As with most marine stings, you don’t want to rub the area of the sting. We always keep vinegar on the boat, as it helps to neutralise most common venoms. I also keep hydrocortisone cream to apply to stings as it seems to calm down the pain and inflammation very quickly.

I’ll end up the post with a pretty sunset that we enjoyed on Friday evening as we went out on Tab Anchorage  to Pig Island  for a little swim:

A lovely sunset on Friday evening on Tab Anchorage

Fortunately, there were no jellyfish.

Tags:

The National Newspaper Has a Problem with a Virus

Posted in Dangerous on July 29th, 2009 by MadDog
No Gravatar

I’ve got all kinds of problems of my own in my IT shop today, but I’m taking the time to notify my readers that one of our newspapers that runs an online version has a virus on the web site.

The National,  one of our two major newspapers has an infection of the HTML/Framer virus which is reported by AVG as such.

Here is the warning page that Firefox throws up:

The Firefox warning page for the HTML/Framer virus

And here is the AVG Threat warning window:

The AVG threat warning for the HTML/Framer virus

Okay, why am I doing this?

Yesterday, Eunie said that the newspaper site was infected. This morning I checked it out. I looked up the HTML/Framer virus and came away scratching my head. It is a strange one, for certain. I’m still not sure exactly what it can do to your computer. So, since I know that there are a lot of my readers who may have dubious virus protection, I’m putting up this notice to let you know that, unless you have bullet-proof anti virus protection, it would be unwise to visit The National’s  online version until you can be certain that the infection has been treated.

If you KNOW that your anti virus is working and up-to-date, then you can try the site. You will get some kind of warning if it is still infected. If you are not CERTAIN that your anti virus is A-OKAY, then I’d advise not visiting the site until the problem is fixed. You might not get any warning at all if the site is still infected. Also, I can’t tell you what it might do to your computer. The references that I looked at this morning were not very helpful in that area and I don’t have a lot of time to devote to the issue.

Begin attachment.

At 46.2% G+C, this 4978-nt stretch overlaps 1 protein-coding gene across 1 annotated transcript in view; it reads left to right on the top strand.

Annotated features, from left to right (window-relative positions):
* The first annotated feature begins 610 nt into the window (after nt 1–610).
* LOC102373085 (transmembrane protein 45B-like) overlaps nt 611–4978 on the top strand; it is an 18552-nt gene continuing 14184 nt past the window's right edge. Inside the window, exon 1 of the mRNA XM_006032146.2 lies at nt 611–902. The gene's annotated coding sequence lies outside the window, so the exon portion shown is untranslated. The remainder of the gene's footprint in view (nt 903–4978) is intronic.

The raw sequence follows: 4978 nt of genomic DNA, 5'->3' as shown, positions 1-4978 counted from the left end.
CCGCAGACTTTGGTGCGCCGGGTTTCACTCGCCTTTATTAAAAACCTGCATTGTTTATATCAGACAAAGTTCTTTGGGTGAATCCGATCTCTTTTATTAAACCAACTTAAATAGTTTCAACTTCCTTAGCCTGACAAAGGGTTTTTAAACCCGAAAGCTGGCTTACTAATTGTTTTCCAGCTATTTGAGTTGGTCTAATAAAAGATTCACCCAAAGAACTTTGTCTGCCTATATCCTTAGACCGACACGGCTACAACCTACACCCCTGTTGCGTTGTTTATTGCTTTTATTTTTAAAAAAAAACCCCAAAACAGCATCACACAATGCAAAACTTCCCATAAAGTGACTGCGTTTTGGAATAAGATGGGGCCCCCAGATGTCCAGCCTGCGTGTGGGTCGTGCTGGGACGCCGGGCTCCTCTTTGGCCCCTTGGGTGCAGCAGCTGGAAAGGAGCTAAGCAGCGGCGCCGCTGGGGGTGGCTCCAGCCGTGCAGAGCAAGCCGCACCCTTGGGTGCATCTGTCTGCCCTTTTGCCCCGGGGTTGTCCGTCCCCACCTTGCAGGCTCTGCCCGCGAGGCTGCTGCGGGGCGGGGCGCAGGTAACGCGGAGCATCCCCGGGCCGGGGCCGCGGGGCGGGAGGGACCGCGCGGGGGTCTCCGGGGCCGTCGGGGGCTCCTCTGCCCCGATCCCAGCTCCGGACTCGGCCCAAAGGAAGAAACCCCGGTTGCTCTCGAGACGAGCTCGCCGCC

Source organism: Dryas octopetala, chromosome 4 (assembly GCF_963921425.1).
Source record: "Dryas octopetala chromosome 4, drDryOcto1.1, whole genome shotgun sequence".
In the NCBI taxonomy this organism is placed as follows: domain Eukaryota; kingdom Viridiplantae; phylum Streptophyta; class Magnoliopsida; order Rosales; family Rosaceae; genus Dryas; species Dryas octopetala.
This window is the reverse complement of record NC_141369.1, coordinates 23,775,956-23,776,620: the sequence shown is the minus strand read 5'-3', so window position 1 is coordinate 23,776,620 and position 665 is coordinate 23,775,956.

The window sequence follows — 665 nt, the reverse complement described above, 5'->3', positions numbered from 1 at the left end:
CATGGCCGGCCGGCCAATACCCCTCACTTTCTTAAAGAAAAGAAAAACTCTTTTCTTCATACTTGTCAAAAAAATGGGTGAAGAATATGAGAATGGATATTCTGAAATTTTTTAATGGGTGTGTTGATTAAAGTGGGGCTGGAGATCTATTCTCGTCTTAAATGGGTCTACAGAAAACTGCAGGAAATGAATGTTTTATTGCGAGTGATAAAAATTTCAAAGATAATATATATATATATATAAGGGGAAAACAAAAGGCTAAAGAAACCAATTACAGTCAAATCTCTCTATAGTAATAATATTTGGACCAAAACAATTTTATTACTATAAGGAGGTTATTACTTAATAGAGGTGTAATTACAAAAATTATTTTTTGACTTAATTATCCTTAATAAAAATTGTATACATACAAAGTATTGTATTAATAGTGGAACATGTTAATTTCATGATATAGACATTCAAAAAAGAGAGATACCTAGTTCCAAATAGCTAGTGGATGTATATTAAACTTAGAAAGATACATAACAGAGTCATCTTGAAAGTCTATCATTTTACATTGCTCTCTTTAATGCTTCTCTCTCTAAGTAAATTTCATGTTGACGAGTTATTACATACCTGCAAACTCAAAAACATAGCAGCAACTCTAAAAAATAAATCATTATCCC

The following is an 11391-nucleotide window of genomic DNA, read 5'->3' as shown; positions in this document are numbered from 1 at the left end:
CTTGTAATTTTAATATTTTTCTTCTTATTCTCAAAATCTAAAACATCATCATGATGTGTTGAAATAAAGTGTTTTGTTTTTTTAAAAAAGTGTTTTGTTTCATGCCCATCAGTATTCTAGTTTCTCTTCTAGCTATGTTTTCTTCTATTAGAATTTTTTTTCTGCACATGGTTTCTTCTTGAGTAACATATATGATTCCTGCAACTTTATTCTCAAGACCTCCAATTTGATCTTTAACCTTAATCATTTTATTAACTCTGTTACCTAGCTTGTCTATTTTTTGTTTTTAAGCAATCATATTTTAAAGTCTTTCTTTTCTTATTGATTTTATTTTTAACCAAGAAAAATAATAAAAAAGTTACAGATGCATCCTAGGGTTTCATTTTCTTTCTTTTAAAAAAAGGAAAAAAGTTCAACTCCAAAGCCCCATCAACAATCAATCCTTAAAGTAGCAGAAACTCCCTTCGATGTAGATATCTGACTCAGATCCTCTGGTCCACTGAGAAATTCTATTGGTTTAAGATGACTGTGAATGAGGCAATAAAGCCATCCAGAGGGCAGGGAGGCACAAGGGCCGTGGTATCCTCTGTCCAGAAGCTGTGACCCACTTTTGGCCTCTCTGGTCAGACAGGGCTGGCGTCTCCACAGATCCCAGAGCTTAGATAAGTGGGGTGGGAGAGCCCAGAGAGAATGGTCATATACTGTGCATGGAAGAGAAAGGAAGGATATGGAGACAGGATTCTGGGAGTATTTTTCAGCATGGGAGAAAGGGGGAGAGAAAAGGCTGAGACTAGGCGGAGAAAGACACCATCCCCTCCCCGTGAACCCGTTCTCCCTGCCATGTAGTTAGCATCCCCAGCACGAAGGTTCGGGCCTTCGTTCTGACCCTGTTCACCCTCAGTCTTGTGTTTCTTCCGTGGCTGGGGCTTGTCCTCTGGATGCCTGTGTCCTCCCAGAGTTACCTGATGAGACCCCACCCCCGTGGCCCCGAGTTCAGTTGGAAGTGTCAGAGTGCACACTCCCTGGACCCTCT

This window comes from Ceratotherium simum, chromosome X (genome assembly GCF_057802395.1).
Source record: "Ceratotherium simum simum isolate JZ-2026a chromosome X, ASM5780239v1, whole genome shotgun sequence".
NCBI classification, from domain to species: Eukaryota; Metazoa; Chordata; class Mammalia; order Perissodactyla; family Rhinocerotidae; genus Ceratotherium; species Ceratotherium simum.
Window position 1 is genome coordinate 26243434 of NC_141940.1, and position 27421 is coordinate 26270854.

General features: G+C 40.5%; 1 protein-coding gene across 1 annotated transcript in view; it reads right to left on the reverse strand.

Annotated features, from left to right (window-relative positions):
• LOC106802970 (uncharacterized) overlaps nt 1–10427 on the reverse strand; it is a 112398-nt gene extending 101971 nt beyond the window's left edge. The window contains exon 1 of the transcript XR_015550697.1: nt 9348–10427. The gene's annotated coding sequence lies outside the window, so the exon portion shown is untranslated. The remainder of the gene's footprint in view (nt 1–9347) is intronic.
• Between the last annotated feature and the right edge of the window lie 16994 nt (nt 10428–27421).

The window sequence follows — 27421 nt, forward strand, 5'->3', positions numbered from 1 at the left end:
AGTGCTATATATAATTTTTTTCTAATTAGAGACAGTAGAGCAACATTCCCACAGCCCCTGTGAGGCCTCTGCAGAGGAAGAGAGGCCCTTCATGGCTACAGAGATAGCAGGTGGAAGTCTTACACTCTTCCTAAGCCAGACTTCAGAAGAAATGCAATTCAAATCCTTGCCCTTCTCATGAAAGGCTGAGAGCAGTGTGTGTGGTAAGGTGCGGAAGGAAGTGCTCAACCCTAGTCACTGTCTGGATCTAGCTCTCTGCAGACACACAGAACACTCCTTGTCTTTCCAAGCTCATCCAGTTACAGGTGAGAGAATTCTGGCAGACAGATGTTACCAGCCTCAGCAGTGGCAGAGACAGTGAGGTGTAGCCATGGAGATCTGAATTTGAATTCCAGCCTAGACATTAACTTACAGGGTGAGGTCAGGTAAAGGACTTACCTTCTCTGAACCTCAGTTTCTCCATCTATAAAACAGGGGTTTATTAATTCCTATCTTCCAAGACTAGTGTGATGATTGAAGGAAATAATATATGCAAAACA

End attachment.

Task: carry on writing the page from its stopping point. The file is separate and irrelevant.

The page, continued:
As soon as I was certain of my information, I called The National  and tried to speak to the webmaster. He wasn’t in yet. I left a message for him to call me, but it is nearly 11:00 and I haven’t heard from him. Therefore, I’m putting up the notice. I’ll make an update to this post as soon as I’m sure that the infection has been cleared up.

NOTE PLEASE: For users who are not sure what’s going on here, nothing that you see in this post means that your computer is infected by this virus or that my site is infected. The images that you see are just screen captures from my attempt to visit The National’s  web site. You have nothing to fear from having read this post.

UPDATE: Here is a portion of an email that I received from Kyle Harris this morning. Obviously, this exploit is a nasty piece of work:

Just saw your web post on the National Newspaper site.  Sounds a lot like the bug that hammered my site last week.  Look up TSPY_KATES.G via Google. Basically it puts a java script in the index.php file in your startup menu that attempts to load the virus onto any machine that visits that site. Then it adds the iframe code to each and every file on the site with the name “index” or “home”, rendering those files useless.

I had AVG on my machine but when I tried to visit my site, it downloaded the virus onto my machine anyway.  Don’t know what was happening with AVG.  Took almost a day to clean out my computer.

The web site is still off line until I can figure out how to repair all those compromised files.  It hammered both my blogs and my main site (cms). Make sure that your WordPress site is upgraded and that you have everything backed up.

I have no idea how it got onto my site.  I have a highly secure password for that the site and had not been on for a couple weeks.  I am wondering if
since I am a shared hosting user if it got in via someone else’s site.

Thanks, Kyle, for the information. I’m keeping my fingers crossed. I’m hoping that, since AVG spotted the exploit on my machine from The National  web site, that I’ll have a bit of protection. I’m also going to contact Hostmonster.com to see if they are doing anything to keep an eye out for their clients.

Tags: , ,

The Poisonous Playground

Posted in Dangerous, Opinions on July 18th, 2009 by MadDog
No Gravatar

Maybe it’s the weather. I don’t know. I seem overly grumpy and prone to critical thinking lately. Here is how it looked this morning out over Tab Anchorage:

Brooding sky over Tab Anchorage

You’d be grumpy and out-of-sorts too if you had to see that and compare it with the same image in the post here.

But, that’s not what I’m here to complain about today. If fact, I have something far more serious to complain about. Have a look at this:

Poisonous Playground

On first inspection, it seems to be only some rather decrepit looking playground equipment. It’s not the seemingly poor condition of the equipment that’s the problem. Mould will grow on anything and everything here. Things get mouldy and nasty looking very quickly. If you stand still long enough mould will glue you to the ground. No, it’s not the mould that I’m complaining about.